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May 18, 2001     (512) 463-0300

Senate Approves
Workers' Compensation Overhaul

AUSTIN - The Senate today voted passage of a bill that would make sweeping changes to Texas' workers' compensation system.

House Bill (HB) 2600 is intended to rein in growing costs in the system, thereby encouraging more businesses to participate, said the bill's sponsor, Lubbock Sen. Robert Duncan.

"The cost of workers' compensation insurance has skyrocketed," Duncan said. "The primary focus if you look at it, if you analyze the cost drivers in the system, it's no longer the trial lawyers that can be blamed.

"It is the fact that the medical costs in the system are exceeding the medical costs in other workers' compensation systems around the country. They're exceeding the escalation in cost generally in Texas by significant amounts. Once again, Texas is now faced with the possibility of a workers' compensation system in collapse."

HB 2600 has been under scrutiny for several weeks, with scores of protestors following the bill's progress in the Legislature. Several hundred witnesses registered to testify when the bill was heard by the Senate Business and Commerce Committee.

One of the key provisions of HB 2600 is the creation of health care networks for injured workers. The networks were at the heart of much of the floor debate on the bill.

Several senators, led by Mario Gallegos of Houston, questioned Duncan about the fact that numerous workers' groups around the state oppose the bill and the possibility that injured workers' will not be as free to choose their doctor under the network plan.

Although HB 2600 was the subject of a lengthy and sometimes heated debate, the bill was passed by a 25-5 vote.

Also in today's session, the Senate passed HB 1200, a measure sponsored by Arlington Sen. Chris Harris that would allow school districts more freedom to grant property-tax breaks to encourage new investment. Under the bill, the tax break can be applied only to new projects, Harris said.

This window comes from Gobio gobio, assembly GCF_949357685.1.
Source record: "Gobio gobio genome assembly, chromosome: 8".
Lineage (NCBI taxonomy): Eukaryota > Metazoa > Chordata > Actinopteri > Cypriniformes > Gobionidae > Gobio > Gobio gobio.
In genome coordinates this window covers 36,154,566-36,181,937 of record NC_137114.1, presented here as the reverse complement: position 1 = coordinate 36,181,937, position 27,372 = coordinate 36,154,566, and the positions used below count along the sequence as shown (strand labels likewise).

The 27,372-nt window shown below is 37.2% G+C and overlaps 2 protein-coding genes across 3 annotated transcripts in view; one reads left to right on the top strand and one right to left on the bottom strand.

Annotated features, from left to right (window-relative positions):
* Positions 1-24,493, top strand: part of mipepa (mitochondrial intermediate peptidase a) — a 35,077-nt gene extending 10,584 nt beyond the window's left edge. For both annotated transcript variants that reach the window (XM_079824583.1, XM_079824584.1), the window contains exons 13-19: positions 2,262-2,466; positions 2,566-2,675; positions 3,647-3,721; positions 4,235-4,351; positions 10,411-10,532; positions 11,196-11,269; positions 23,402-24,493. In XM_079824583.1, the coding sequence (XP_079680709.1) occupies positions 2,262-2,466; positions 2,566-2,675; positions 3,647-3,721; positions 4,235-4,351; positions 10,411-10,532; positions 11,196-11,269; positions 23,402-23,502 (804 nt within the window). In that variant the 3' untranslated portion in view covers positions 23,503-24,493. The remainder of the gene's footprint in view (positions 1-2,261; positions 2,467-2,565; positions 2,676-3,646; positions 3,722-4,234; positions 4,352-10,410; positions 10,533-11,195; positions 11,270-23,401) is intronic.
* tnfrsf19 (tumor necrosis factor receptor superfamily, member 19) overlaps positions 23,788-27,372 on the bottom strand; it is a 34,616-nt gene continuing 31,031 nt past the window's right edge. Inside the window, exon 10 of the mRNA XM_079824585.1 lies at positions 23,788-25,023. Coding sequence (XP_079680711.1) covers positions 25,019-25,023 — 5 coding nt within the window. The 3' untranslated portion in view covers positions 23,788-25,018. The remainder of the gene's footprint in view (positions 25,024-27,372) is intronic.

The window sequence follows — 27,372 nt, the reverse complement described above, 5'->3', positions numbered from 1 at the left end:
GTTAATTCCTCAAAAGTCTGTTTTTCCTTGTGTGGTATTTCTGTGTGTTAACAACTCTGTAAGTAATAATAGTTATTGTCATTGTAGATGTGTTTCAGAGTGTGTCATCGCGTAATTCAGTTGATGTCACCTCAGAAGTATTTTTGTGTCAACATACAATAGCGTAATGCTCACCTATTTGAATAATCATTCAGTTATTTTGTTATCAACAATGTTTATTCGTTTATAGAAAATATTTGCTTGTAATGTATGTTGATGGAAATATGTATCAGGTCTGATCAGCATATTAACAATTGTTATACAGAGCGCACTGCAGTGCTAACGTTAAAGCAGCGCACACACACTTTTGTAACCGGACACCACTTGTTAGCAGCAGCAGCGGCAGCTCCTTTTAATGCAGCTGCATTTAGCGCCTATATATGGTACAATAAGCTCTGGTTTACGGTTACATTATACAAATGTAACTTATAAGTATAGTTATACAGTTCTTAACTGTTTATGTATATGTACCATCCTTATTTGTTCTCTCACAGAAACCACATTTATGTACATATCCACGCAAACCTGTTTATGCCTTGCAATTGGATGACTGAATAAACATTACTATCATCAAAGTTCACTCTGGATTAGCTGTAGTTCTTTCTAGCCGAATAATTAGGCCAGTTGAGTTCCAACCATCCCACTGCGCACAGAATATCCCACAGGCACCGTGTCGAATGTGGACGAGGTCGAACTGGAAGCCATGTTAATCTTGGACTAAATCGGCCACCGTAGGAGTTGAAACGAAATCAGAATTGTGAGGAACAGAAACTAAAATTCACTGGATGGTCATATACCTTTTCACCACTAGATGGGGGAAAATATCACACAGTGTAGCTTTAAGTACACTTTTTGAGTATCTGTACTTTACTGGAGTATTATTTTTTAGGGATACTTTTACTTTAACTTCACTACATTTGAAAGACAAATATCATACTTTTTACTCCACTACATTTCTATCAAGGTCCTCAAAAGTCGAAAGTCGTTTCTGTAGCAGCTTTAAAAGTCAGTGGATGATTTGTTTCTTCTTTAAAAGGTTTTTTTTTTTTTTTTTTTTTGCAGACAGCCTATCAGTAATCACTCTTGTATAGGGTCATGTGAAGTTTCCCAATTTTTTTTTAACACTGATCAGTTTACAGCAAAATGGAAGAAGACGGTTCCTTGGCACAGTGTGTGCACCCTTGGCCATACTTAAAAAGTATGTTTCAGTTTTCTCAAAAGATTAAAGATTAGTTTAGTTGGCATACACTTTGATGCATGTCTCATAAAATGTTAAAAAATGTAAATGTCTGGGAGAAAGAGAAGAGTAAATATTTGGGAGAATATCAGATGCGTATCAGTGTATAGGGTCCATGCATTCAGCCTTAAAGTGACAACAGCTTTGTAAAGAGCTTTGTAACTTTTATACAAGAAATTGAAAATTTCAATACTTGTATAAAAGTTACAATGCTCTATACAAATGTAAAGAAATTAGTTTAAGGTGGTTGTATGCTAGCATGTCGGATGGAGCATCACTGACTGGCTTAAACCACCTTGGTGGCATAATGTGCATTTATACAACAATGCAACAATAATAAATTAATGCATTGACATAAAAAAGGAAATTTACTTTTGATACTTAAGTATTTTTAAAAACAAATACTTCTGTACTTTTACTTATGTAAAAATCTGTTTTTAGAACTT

Harris said Texas has not been as successful at attracting new businesses and growth as it has been in the past.

"In the year 2000 we were down below the 35th state in attracting new business," Harris said. "We've got Oklahoma and New York both attracting more new business than Texas does."

Corpus Christi Sen. Carlos F. Truan rose to oppose HB 1200, saying the bill amounted to "corporate welfare" and that Texas schools cannot afford to give away tax money.

"It seems to me what we ought to do is bend backwards to influence the education, the preparation of people in this state, and I think businesses will be attracted to our state even more," Truan.

Truan's argument was echoed by El Paso Sen. Eliot Shapleigh, who cited a report that said corporations consider the education and skill level of the workforce, among other factors, instead of tax codes.

Senators Jane Nelson of Flower Mound and Troy Fraser of Marble Falls, who both own manufacturing businesses, disputed the report, saying that tax breaks provide a strong incentive to businesses.

After a lengthy debate, and a personal privilege speech by Truan blasting the bill, HB 2600 was passed by a 25-5 vote.

The Senate also gave approval to the Committee Substitute for House Bill (CSHB) 299, a measure sponsored by El Paso Sen. Eliot Shapleigh that would raise the speed limit to 75 miles per hour on some rural highways in sparsely populated counties.

A proposal aimed at the shortage of healthcare professionals working in rural communities was also passed by the Senate today. CSHB 1018, sponsored by Wichita Falls Sen. Tom Haywood, would direct the Texas State Board of Medical Examiners to implement a quicker licensing process for physicians coming from out or state or other countries who will practice in rural areas.

At the conclusion of today's session, several members of the Senate Democratic Caucus spoke to reporters about the apparent death of the Committee Substitute for Senate Bill (CSSB) 499, the bill to redraw Texas' 31 Senate districts that was produced by the Senate redistricting committee.

The redistricting process has become a charged, highly partisan issue in the historically bipartisan Senate.

Senators on both sides of CSSB 499 and alternative proposals by Waco Sen. David Sibley said the redistricting bill is dead in the Senate.

If the Senate is unable to pass a redistricting bill for its members own districts, the task will be undertaken in the summer by the Legislative Redistricting Board (LRB). The LRB is made up of Lt. Governor Bill Ratliff, House Speaker James E. "Pete" Laney, Attorney General John Cornyn, Comptrolle of Public Accounts Carole Keeton Rylander and Land Commissioner David Dewhurst.

The Senate stands adjourned until 9 a.m. Monday.

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